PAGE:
THE former cast of Our Times comprising of 32 actors have pleaded with Communications minister, Joang Molapo, to bar the airing of local soap opera on national television until their 'payment dispute' with the show's producer, Motheea Mpharoane, are resolved.
Our Times explores the themes of betrayal, tragedy, romance and tradition among others.
The soapie aired on South African broadcaster eTV's continental service e-Africa in January until March 2016.
It started airing on Lesotho National Broadcasting Services (LNBS) in May 2017 from Monday to Wednesday at 8:30pm and it is still showing.
When shooting began in 2013, the team, which was then made up of 54 members, agreed to work for free and would be remunerated when the soapie started making money. In July 2016, 32 of the cast parted ways with Mpharoane's Landlocked Entertainment Company due to poor working relations.
Addressing the media in Maseru on Tuesday, the 32 former cast members said Mpharoane should compensate them for the time they worked on the soapie as they had initially agreed. They said they did not want to return to the soapie because the working relations had already soured and Mpharoane was already insulting them before they parted ways and made it clear that he no longer wanted to work with them.
Their argument is that if Landlocked Entertainment's contract is renewed before addressing their concerns, Mpharoane will continue enriching himself with the taxpayers' money while exploiting Basotho through their talents.
"We worked for three years for Landlocked Entertainment without pay as we had agreed that we would be compensated once Our Times starts selling and also discuss working contracts," said one of the actors', 'Mantṧalla Ramakhula.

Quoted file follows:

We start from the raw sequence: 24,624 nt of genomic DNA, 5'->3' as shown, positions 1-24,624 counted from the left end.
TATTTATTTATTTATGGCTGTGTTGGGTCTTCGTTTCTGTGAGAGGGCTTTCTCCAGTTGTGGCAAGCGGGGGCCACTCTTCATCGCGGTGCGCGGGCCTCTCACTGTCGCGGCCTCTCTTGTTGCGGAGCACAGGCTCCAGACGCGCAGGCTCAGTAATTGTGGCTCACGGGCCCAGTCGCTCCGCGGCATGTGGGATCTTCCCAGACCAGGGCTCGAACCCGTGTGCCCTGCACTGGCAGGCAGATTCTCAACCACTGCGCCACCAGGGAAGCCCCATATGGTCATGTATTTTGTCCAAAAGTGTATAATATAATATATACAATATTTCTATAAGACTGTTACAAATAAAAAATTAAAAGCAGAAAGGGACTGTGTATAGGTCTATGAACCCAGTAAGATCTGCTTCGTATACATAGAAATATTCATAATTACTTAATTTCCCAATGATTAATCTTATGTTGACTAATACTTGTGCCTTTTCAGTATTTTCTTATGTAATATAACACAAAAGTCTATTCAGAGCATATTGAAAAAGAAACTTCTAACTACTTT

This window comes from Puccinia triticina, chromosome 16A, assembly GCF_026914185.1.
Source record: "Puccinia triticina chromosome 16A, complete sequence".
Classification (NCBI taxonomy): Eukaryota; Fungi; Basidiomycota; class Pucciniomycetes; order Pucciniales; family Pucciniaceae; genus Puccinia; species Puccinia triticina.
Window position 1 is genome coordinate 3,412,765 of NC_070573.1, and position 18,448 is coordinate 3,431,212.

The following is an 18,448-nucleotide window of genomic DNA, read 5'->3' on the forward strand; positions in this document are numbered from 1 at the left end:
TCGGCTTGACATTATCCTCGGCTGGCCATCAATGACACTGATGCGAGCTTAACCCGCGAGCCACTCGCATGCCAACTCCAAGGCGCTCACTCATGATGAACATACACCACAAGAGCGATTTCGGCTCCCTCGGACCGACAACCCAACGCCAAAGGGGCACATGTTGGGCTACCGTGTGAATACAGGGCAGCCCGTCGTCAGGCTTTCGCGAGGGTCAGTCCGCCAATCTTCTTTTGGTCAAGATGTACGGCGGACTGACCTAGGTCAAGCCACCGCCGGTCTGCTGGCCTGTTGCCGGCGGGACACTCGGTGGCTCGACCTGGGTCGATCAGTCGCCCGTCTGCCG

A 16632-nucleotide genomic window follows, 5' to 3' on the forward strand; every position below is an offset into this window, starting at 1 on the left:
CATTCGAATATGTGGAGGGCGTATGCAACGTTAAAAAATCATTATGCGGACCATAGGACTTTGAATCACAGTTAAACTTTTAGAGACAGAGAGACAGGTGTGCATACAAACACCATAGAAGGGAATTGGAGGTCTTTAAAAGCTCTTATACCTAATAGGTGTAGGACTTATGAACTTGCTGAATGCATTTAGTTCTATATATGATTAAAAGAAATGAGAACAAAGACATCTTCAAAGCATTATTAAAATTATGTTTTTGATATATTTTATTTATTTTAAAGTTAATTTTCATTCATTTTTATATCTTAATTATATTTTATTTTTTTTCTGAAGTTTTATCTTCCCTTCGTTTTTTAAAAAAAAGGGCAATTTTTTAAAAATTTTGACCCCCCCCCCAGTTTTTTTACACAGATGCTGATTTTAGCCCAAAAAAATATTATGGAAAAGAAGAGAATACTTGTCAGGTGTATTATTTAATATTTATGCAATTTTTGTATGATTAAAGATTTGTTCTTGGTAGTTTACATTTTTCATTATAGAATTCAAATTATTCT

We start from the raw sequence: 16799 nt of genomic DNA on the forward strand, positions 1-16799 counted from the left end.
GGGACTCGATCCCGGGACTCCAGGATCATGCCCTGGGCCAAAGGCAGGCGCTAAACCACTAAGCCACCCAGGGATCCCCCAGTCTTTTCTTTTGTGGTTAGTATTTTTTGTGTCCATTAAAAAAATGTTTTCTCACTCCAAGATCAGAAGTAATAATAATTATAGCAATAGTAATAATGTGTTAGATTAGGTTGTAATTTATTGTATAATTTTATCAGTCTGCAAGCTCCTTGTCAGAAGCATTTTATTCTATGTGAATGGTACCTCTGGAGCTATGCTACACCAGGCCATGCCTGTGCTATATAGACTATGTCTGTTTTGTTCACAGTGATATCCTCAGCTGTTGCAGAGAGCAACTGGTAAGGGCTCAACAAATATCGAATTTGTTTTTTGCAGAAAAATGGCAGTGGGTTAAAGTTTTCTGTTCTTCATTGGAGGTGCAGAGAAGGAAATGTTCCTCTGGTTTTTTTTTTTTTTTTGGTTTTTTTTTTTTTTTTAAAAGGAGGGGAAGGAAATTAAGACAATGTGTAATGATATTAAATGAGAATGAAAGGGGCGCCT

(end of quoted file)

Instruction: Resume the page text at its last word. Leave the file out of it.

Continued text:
"We used our own wardrobe, transport and fed ourselves while also bringing to the set our own equipment such as pots for a kitchen shooting and bedding for bedroom scenes. The men were also used as labourers when building the studio.
"Due to the fact that we believed so much in the product, we sacrificed our talents and others were from outside Maseru and had to rent flats here in Maseru. During the third year Etv bought Our Times but two months passed without any word from Ntate Motheea. Some of us were also featured on one of the local insurance companies' billboard adverts but never got the money we were promised."
She further stated that they met with Mpharoane who told them that the money was too little and would only suffice to upgrade the studio. They continued working without pay and three months later the government of Lesotho also bought rights to air the soapie. Only then were they offered one year working contracts but to their surprise, the salaries ranged from M800 and M2000 which they considered too little.
They then asked the Ministry of Labour and Employment as well as LNBS to intervene and a day after those meetings they were presented with dismissal letters. They were only three months into the one year contracts when they were dismissed. They were paid for the remaining nine months when they were dismissed.